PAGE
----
Common Causes of Separation Anxiety in Dogs and Puppies
Dogs, like humans, are born followers, and they can become stressed or anxious when left alone and in charge of the situation. This usually results in inappropriate elimination or destructive behavior.
Another cause for Canine Separation Anxiety (CSA) is hyperattachment. Your puppy or your dog has not been allowed to become confident on his own and uses his owner as a source of confidence.
Dog separation anxiety is treatable. It can be managed, and sometimes overcome, using the right knowledge and some old-fashioned hard work.
Signs a puppy or a dog in your care may be suffering from canine separation anxiety may include:
- Distressed vocalization - howling, barking, and whining.
- Inappropriate urination or defecation.
- Destructive behavior - chewing, digging, injuring themselves.
- Anorexia, depression, and inactivity.
- Psychosomatic medical consequences - excessive licking of the coat or body, pacing, and circling.
- Hyperattachment - an excessive greeting behavior, constant pestering of shelter workers, using caregivers as a source of confidence.
- Hypersalivation (excessive drooling).
Managing Dog Separation Anxiety
Here are some simple things that we can do in order to lower the level of separation anxiety in dogs and puppies when left home alone.
Providing a puppy or a dog with a soft item that smells like an attachment object like a favorite blanket, chew toy or dog bed. Wear a t-shirt the day before or to bed overnight. Offer this t-shirt to the dog. Use a different shirt every night so the shirt will always have your scent on it.
By playing a radio tuned into soothing music during the day also helps drown out any exterior noises that may sensitize your pet to becoming anxious. The noxious sounds could be barking dogs or machinery around the house.
Reduce Absence and Presence Contrast to Treat Separation Anxiety
It is always advisable to reduce the presence and absence contrast. For five minutes after you arrive at home, and 10 minutes before you leave, completely ignore an anxious puppy or a dog. This means no eye contact, no speaking, no touching, and no fast noisy activity. The goal is to reduce the contrast between your presence and absence. If there is damage or inappropriate elimination or defecation, ignore it! Remember we do not want such a dog to associate an excited stimulus with your arrival. Clean it up later.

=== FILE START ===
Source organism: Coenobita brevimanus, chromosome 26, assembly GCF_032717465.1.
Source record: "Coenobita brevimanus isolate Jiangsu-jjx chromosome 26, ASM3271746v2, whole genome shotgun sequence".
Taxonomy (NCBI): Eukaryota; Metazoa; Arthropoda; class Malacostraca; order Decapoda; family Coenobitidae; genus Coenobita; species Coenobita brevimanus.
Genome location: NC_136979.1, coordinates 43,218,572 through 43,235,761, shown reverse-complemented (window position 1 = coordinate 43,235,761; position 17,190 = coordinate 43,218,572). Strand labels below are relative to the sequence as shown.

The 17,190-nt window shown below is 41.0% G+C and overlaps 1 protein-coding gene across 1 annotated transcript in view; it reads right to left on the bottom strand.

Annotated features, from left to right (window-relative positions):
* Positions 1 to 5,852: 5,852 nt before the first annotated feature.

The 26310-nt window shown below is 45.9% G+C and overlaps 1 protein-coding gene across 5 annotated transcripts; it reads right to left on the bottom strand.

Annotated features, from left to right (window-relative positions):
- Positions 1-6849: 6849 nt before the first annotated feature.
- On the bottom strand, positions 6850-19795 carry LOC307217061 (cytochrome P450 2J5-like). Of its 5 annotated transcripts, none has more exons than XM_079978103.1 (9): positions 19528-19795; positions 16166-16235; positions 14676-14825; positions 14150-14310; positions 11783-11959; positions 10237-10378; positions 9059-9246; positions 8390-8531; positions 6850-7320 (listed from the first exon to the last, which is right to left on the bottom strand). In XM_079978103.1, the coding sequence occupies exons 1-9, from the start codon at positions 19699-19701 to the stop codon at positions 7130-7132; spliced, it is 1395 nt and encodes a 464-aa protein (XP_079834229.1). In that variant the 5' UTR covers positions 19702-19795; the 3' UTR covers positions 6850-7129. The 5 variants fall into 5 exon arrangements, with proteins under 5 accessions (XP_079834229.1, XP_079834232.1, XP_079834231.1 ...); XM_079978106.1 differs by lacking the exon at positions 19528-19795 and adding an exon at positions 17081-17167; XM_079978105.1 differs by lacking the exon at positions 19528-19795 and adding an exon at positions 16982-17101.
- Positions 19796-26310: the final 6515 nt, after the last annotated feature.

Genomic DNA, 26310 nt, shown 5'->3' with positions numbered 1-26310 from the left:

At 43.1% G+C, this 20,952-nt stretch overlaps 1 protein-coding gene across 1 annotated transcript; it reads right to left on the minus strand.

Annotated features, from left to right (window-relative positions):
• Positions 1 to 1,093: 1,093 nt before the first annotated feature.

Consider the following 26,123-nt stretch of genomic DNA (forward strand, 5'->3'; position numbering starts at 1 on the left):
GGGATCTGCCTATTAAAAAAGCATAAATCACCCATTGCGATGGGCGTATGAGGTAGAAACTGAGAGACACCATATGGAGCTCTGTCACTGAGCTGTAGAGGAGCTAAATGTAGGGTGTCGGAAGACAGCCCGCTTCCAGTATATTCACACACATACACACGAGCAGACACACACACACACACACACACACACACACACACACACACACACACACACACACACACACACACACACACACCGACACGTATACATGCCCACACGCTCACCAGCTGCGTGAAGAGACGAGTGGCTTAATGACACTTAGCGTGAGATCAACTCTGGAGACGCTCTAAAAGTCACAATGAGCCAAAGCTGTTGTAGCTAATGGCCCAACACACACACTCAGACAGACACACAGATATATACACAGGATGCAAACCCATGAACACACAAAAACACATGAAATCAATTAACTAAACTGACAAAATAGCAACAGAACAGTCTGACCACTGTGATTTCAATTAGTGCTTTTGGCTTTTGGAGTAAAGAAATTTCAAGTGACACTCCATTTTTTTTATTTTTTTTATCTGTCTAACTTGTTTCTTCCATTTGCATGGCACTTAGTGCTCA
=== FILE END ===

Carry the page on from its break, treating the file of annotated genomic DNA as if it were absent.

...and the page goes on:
Consistent Routine Also Helps
Because dogs are ritualistic it’s important to provide them with a consistent routine. Dogs and puppies can become anxious with change of routine or scenery, especially dogs that are overly sensitive. This includes voiding times, play times, and training times. Consistency and structure are the keys to stability of a dog’s life and help to reduce dog separation anxiety.
Dog Physical and Mental Stimulation vs Separation Anxiety
We want to encourage and challenge our dogs on a daily basis, by participating in a focused activity like obedience training and regular leash walks. This gives you the opportunity to provide confidence building, exercise, and leadership. This helps dogs and puppies to release negative energy, and it provides them with a balanced lifestyle.
Exercise and obedience training is essential prior to undergoing independence exercises, or setting up a desensitization program.
For a program to desensitize and countercondition the dog, go to our site:
Academy for Canine Educators
Dr. Jeff Grognet is a veterinarian, and Mike Annan is a canine obedience instructor and behaviorist. Together they have created the ACE Academy for Canine Educators. They have produced a free course for shelter and rescue (though anyone can benefit from it) as well as a weekly newsletter that educates on canine (and feline) health, obedience, and behavior issues.
This article is guest-written by Dr. Jeff Grognet.